Skip to comments.NASA Worker Downplayed Threat From Foam
Posted on 07/22/2003 10:41:20 AM PDT by anymouse
The NASA official who led the mission management team during Columbia's doomed flight swiftly dismissed as a safety threat the launch-day foam strike to the left wing, transcripts released Tuesday show.
"Really, I don't think there is much we can do," Linda Ham said on Jan. 21, five days after a 1 1/2-pound chunk of foam insulation smashed into Columbia's wing during liftoff. "It's not really a factor during the flight because there isn't much we can do about it."
Referring to a foam strike two flights earlier, during Atlantis' launch in October, Ham said, "I'm not sure if the area is exactly the same where the foam came from that, but the material properties and density of the foam wouldn't do any damage."
The impact to one of Atlantis' booster rockets caused only minor damage.
The remarks were part of transcripts of five management team meetings held during the space shuttle flight. NASA released written and audio transcripts Tuesday.
"I hope we had good flight rationale then," Ham said, referring to the decision to continue flying even with the problem of foam breaking off.
The independent Columbia Accident Investigation Board has since ascertained that the foam strike to Columbia almost certainly created a 6- to 10-inch hole in the vulnerable leading edge of the left wing, allowing hot gases to enter the spaceship during re-entry on Feb. 1. The shuttle broke apart over Texas, just 16 minutes short of its Florida homecoming. All seven astronauts were killed.
The chairman of the investigation board, retired Navy Adm. Harold Gehman Jr., said in May that NASA could have launched Atlantis to rescue the Columbia astronauts if the space agency had known early in the flight about the severity of the wing damage.
Unknown to the mission management team at the time, it was the largest piece of foam insulation to ever strike a shuttle. The estimated impact speed was more than 500 mph.
An official close to the investigation board said Ham's comments point out NASA's assumption that "there was nothing they could do."
"Nobody thought she was being reckless," said the official, who spoke on condition of anonymity. "It comes out as being very cold. There was no discussion."
One of the engineers who briefed Ham on the potential damage caused by the foam impact, Don McCormack, said in the transcript that there could be "significant tile damage" but stressed: "We don't see a safety of flight issue." The conversation indicates that Ham and the others considered the problem to be more of a maintenance issue for the next flight, despite expressed uncertainties about the debris size and impact location.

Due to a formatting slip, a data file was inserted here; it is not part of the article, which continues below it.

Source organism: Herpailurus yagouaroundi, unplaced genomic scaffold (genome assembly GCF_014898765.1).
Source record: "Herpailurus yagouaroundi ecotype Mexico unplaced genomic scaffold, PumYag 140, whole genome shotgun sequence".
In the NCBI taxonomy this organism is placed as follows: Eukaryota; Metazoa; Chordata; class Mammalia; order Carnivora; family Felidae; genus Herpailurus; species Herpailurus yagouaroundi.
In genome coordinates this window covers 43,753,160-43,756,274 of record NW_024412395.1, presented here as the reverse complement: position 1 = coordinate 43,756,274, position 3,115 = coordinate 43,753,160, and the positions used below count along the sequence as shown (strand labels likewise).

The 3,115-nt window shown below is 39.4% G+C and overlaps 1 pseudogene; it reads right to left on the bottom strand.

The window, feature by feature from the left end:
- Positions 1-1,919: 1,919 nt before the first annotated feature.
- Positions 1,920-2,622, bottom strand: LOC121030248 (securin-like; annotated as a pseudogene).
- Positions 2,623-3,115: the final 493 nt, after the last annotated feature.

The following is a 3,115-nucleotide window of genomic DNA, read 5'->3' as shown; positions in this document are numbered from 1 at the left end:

None of the mission management team meetings began with discussion of the foam strike and potential wing damage. Rather, that was mentioned well after a variety of nagging problems in orbit, such as water leaks, high cabin temperatures, even a jammed camera. The last meeting, on Jan. 30, did not directly address the issue at all.
The foam impact was considered so trivial by managers, in fact, that the astronauts aboard Columbia were not informed about it until a week into their flight. Mission Control sent up a 16-second video clip of the foam strike "just so they are armed if they get any questions in the press conferences," said Phil Engelauf, a mission operations representative.
"We made it very clear to them, no concerns," Engelauf told the mission management team Jan. 24.
The mission management team met five times during Columbia's 16-day science research mission, much fewer than usual. The team, which has about 15 members, is supposed to meet daily.
Accident investigators say NASA management failure will share equal blame with the foam strike in their final report, to be released at the end of August.
Some of the key decision-makers in Columbia's doomed flight Ham, shuttle program manager Ron Dittemore, and Lambert Austin, manager of the systems integration office already have been moved into other positions or will move on.
NASA official Linda Ham is shown in this undated NASA handout photo. Ham led the mission management team during Columbia's doomed flight. She had dismissed as a safety threat the launch-day foam strike to the left wing. (AP Photo/NASA)
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